See more »

Alternate Versions

In pan & scan versions of this film, there is an extra scene as Bill & Susan depart England for France. They are seen on the small motorboat and Susan asks Bill "Where are we going?". Bill answers "We're going to that meeting in Paris, if we can make it". They then hear an explosion behind them, and we see that the ship they had just left from has exploded. We then see their small boat heading out to sea past an estuary lighthouse. This scene is missing from the letterbox versions. See more »

Connections

Featured in Take Two: Janette Scott (2017) See more »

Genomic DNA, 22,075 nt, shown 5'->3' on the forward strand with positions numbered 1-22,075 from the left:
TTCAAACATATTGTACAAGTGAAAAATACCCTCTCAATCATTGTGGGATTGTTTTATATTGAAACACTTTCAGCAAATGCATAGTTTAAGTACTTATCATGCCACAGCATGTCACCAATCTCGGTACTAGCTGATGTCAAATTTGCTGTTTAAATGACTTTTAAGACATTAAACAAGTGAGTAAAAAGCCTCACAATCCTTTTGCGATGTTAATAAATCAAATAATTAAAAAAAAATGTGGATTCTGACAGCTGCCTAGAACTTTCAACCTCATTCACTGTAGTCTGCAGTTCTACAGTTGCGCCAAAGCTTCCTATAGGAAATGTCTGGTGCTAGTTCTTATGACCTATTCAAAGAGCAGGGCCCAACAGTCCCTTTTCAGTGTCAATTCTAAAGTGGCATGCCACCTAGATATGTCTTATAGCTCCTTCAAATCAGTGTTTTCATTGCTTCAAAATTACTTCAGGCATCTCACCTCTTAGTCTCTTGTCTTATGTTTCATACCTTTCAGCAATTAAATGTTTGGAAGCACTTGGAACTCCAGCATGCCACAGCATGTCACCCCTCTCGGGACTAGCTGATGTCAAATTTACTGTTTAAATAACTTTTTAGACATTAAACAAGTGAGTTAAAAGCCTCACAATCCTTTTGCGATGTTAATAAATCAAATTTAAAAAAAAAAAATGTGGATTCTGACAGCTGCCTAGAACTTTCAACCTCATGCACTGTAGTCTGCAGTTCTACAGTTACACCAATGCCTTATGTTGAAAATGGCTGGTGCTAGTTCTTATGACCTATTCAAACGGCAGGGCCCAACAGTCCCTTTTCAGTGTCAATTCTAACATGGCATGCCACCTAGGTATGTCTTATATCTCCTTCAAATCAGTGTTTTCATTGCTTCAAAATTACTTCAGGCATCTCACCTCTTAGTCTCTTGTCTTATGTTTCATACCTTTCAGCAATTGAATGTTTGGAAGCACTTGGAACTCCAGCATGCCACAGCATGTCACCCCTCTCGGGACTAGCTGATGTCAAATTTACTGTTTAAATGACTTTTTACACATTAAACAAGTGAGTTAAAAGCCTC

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User Reviews

"And I even got hot, when I saw Janette Scott, fight the triffid that spits poison and kills..."
15 November 2001 | by uds3See all my reviews

Another film-role immortalised in the line above, from the soundtrack of The Rocky Horror Show! Bit of a misnomer actually, SHE didn't fight the triffid, Kieron Moore did! All poor Janette did was to stand there shoving her hand in her mouth and screaming!